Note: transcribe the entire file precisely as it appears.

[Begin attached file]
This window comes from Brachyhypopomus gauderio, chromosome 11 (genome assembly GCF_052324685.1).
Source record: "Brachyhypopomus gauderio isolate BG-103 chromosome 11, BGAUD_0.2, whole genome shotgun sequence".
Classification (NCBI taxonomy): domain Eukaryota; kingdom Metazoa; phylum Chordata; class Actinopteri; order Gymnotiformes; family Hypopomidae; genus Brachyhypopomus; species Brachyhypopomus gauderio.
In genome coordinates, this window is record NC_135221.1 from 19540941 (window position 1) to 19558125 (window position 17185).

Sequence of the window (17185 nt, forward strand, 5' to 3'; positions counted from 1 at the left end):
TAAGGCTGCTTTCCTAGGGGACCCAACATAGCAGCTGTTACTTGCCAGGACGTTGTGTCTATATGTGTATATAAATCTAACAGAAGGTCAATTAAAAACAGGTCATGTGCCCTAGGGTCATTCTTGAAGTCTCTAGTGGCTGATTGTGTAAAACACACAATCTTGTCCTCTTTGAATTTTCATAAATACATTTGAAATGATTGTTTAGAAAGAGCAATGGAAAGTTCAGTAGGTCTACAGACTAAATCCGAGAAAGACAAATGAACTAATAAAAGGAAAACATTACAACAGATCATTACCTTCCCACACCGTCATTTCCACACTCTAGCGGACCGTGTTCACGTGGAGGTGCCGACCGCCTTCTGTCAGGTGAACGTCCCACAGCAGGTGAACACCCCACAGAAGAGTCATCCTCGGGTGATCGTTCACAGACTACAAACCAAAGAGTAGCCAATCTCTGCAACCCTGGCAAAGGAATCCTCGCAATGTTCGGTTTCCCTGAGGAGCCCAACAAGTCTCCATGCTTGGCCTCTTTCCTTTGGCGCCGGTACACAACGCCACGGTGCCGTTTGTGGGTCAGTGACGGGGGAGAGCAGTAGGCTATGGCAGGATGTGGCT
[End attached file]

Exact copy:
This window comes from Brachyhypopomus gauderio, chromosome 11 (genome assembly GCF_052324685.1).
Source record: "Brachyhypopomus gauderio isolate BG-103 chromosome 11, BGAUD_0.2, whole genome shotgun sequence".
Classification (NCBI taxonomy): domain Eukaryota; kingdom Metazoa; phylum Chordata; class Actinopteri; order Gymnotiformes; family Hypopomidae; genus Brachyhypopomus; species Brachyhypopomus gauderio.
In genome coordinates, this window is record NC_135221.1 from 19540941 (window position 1) to 19558125 (window position 17185).

Sequence of the window (17185 nt, forward strand, 5' to 3'; positions counted from 1 at the left end):
TAAGGCTGCTTTCCTAGGGGACCCAACATAGCAGCTGTTACTTGCCAGGACGTTGTGTCTATATGTGTATATAAATCTAACAGAAGGTCAATTAAAAACAGGTCATGTGCCCTAGGGTCATTCTTGAAGTCTCTAGTGGCTGATTGTGTAAAACACACAATCTTGTCCTCTTTGAATTTTCATAAATACATTTGAAATGATTGTTTAGAAAGAGCAATGGAAAGTTCAGTAGGTCTACAGACTAAATCCGAGAAAGACAAATGAACTAATAAAAGGAAAACATTACAACAGATCATTACCTTCCCACACCGTCATTTCCACACTCTAGCGGACCGTGTTCACGTGGAGGTGCCGACCGCCTTCTGTCAGGTGAACGTCCCACAGCAGGTGAACACCCCACAGAAGAGTCATCCTCGGGTGATCGTTCACAGACTACAAACCAAAGAGTAGCCAATCTCTGCAACCCTGGCAAAGGAATCCTCGCAATGTTCGGTTTCCCTGAGGAGCCCAACAAGTCTCCATGCTTGGCCTCTTTCCTTTGGCGCCGGTACACAACGCCACGGTGCCGTTTGTGGGTCAGTGACGGGGGAGAGCAGTAGGCTATGGCAGGATGTGGCT